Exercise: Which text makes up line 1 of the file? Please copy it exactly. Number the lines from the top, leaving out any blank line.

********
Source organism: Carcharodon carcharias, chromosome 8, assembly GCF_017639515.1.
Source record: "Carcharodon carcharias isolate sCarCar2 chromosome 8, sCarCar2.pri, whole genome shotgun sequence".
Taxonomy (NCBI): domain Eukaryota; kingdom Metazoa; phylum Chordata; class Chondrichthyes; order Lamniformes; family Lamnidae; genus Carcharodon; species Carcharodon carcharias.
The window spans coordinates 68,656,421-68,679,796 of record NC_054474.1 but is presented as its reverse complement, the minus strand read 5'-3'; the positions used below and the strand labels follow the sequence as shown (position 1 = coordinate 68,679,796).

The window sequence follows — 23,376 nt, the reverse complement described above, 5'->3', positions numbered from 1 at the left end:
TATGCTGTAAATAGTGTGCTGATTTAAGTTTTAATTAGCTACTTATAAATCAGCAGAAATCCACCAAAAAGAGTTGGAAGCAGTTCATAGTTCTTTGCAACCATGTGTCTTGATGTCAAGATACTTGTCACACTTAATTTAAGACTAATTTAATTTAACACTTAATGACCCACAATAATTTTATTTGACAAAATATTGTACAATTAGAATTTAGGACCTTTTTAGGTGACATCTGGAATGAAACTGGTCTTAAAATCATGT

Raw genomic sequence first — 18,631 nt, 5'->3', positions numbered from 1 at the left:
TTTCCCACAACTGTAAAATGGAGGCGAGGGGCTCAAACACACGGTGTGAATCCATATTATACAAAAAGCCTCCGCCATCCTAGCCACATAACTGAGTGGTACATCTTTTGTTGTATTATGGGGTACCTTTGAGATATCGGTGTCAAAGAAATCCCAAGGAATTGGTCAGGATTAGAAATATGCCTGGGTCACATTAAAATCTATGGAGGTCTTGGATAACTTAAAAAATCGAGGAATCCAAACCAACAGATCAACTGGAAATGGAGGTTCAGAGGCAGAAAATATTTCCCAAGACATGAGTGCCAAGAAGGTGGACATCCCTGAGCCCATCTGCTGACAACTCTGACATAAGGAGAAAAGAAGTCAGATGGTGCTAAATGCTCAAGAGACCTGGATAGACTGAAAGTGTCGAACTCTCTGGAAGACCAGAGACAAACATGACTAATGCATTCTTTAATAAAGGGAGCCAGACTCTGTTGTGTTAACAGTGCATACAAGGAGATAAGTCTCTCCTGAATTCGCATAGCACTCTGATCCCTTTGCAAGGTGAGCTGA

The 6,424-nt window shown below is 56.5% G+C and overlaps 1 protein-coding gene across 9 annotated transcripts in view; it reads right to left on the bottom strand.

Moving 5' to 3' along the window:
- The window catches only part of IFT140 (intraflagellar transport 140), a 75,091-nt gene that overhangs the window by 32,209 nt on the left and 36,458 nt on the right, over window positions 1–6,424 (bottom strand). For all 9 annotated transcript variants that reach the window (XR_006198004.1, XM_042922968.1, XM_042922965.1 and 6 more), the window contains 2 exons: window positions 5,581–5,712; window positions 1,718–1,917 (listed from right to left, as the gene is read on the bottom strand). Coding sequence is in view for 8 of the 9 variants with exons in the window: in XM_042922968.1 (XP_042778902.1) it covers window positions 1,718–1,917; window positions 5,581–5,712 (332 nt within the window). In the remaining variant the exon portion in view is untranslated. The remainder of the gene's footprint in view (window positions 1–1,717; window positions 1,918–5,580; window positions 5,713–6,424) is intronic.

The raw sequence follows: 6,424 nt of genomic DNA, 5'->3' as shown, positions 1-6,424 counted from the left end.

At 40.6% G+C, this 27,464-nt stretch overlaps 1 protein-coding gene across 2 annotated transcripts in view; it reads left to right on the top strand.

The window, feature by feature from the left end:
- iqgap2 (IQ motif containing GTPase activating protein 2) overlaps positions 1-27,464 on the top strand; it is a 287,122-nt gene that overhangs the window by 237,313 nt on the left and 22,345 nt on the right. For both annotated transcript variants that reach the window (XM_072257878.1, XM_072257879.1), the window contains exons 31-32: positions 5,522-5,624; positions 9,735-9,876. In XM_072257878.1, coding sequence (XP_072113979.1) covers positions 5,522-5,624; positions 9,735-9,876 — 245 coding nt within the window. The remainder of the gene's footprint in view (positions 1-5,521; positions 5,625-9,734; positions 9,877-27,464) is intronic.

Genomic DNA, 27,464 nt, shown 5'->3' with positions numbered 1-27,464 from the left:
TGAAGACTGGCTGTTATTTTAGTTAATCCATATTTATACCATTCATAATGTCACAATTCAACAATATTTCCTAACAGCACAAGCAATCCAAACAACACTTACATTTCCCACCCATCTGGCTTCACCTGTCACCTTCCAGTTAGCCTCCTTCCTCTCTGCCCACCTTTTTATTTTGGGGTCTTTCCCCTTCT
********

Source organism: Carcharodon carcharias, chromosome 8, assembly GCF_017639515.1.